|Oh shit oh shit I need a new caption joke.|
It’s April 24th, 2010. Usher and will.i.am are at number one with “OMG,” with Lady Gaga, Plan B, and Timbaland also charting. In news, the Deepwater Horizon exploded in the Gulf of Mexico, creating one of the worst ecological disasters in history, and Standard & Poor’s downgrades Greece’s credit rating, worsening the Euro crisis. Also, flights resume following the Eyjafjallajökull eruption, and we reach the last few days before the UK general election.
While on television, the first-filmed episode of the Moffat era. In the history of Doctor Who, there are two standard tricks that people have come up with to smooth the transition for a new Doctor. The first originates in 1966 with The Power of the Daleks, when Patrick Troughton’s debut was consciously and deliberately overshadowed by the return of the Daleks. Basically, you use existing characters as guest stars to lighten the load a bit on your main actor while he beds in. Variations were used in Spearhead from Space, Robot,Time and the Rani, The Christmas Invasion, and Deep Breath. The other, only ever executed once, but terribly clever all the same, is to film the first few stories out of order so that the new Doctor’s debut sees the actor self-assured and with a more developed take on their character, creating a strong impression so that the audience will subconsciously fill in the gaps when subsequently shown the earlier performances. It was used in Castrovalva. Moffat, faced with the change of the entire lead cast and most of the production team, made the sensible decision to do both, filming The Eleventh Hour as Smith’s fifth episode, and using this two-parter, featuring big iconic returning monsters and a major returning guest star, to let everyone bed in.
On broadcast, this worked well. As we already discussed, The Eleventh Hour is the one Moffat episode even his detractors tend to embrace, making the exact big splash and statement it was supposed to. And this slotted into the season order nicely, feeling like a big turning point and an event, as opposed to like a production team desperately trying to get up to speed. In hindsight, a number of gaps are present, of which Matt Smith’s hair is only the most obvious. Many are subtle and along those lines – the decision not to pare back Alex Kingston’s makeup once she’s in camouflage, for instance, was a sensible one from a realist perspective (why would she redo her makeup, after all), but it smothers Kingston’s performance.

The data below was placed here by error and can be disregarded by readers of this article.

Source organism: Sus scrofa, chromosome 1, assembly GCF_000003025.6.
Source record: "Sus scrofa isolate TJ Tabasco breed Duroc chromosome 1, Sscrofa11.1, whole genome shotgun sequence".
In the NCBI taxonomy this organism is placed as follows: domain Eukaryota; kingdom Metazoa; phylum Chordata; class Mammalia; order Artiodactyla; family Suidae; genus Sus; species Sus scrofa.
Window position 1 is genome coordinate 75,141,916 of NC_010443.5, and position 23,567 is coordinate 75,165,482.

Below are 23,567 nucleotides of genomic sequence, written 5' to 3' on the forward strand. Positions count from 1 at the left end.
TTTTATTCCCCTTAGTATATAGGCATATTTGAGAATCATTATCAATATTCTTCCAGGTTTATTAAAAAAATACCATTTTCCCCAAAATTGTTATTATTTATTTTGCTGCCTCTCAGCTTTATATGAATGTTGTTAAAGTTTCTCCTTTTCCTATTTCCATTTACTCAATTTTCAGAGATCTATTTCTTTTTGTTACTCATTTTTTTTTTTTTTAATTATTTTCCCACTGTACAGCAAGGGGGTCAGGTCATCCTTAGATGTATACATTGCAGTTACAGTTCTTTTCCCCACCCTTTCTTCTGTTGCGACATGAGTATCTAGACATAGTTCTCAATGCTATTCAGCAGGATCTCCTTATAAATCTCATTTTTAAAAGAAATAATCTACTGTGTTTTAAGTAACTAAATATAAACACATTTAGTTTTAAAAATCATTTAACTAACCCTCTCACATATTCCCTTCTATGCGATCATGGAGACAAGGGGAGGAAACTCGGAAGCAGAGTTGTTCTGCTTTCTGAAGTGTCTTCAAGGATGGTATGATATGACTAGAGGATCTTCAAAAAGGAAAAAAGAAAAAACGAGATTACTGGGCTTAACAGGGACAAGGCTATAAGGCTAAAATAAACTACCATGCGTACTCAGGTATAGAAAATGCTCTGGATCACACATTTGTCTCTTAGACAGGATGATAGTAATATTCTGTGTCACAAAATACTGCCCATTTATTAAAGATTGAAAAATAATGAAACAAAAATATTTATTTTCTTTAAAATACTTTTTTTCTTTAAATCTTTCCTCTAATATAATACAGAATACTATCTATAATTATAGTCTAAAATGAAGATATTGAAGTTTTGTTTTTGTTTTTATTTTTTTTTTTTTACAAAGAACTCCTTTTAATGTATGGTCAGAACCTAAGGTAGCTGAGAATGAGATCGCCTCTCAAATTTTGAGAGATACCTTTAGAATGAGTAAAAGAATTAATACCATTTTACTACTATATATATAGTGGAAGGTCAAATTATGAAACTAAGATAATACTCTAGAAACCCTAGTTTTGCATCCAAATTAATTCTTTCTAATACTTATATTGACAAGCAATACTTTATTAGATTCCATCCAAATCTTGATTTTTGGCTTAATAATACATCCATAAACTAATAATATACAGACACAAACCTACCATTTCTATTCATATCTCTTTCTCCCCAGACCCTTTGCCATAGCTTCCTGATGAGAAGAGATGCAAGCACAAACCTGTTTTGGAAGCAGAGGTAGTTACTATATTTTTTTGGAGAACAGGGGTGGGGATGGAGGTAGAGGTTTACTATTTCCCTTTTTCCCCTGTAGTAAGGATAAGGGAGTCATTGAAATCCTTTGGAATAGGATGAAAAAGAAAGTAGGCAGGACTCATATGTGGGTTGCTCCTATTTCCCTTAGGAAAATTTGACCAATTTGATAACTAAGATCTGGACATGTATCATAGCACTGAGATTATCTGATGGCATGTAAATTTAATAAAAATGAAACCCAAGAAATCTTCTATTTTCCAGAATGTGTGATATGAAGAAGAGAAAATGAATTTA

But others are larger. Moffat is eventually going to develop a much more nuanced sense of what can be handwaved away and what needs explanation, but here he several times gets bogged down doing exposition about things that could be handled intuitively, while missing key bits of setup. The fact that the gravity globe is never explained in episode one makes what would actually have been a quite cool cliffhanger into a bit of a “blink and you miss it” moment. The reintroduction of the crack is great in terms of subverting the expected Davies-style “codeword” season arc, but its a conceptual mess, becoming a weird vent of “time energy” that works like all the other energy spilling out in this story only not. Perhaps most significantly, he falls into what, since a conversation with Rob Shearman, I’ve thought of as the Paradise Towers trap, in which you have a story that’s structured around an ascent and traversal of space, but that doesn’t emphasize the physical layout of that space enough. You don’t realize they’ve been climbing to the primary flight deck the whole time until you actually get there, which undercuts the story’s central gag of River’s “you might want to find something to hold onto” being the end solution, such that the whole story is actually about gravity and falling.
The result is a messy episode held together by the fact that Alex Kingston and Karen Gillan take to their roles like fish to water, and the fact that there are some fantastic Weeping Angel menace scenes. Smith actually has an extremely rough time in places, in particularly poorly managing the transition to anger and frustration. In many ways, as with any marriage, the central question of the Doctor and River’s relationship is how they handle their inevitable fights, but Smith isn’t getting the gradiations right yet. (It’s worth comparing this to Angels Take Manhattan, where the plot really is about the Doctor and River having a fight, and where both Smith and Moffat have a much better handle on how to manage this.) Which was the point, of course, and it’s hardly a flaw that the strings are visible once you know what the magic trick is.
In many ways, then, the more interesting angle to take is to look at the ways in which much of the Moffat era emerges fully formed here. For one thing, right from the start, Moffat is engaged in his most fundamental innovation as showrunner, which is a transformation of the show’s visual logic. Under Davies, the camera was strictly there to document – there were occasional uses of good old fashioned monster-vision, but broadly speaking what you saw on screen was an objective view of what was happening. Throughout Moffat’s tenure, though, that stops being true. And the central turning point is the Weeping Angels, who span the two eras. Under Davies, as we discussed, they obeyed an unstated rule, which is that they couldn’t move when the viewer was looking at them either. In other words, the camera was quietly an active participant in Blink.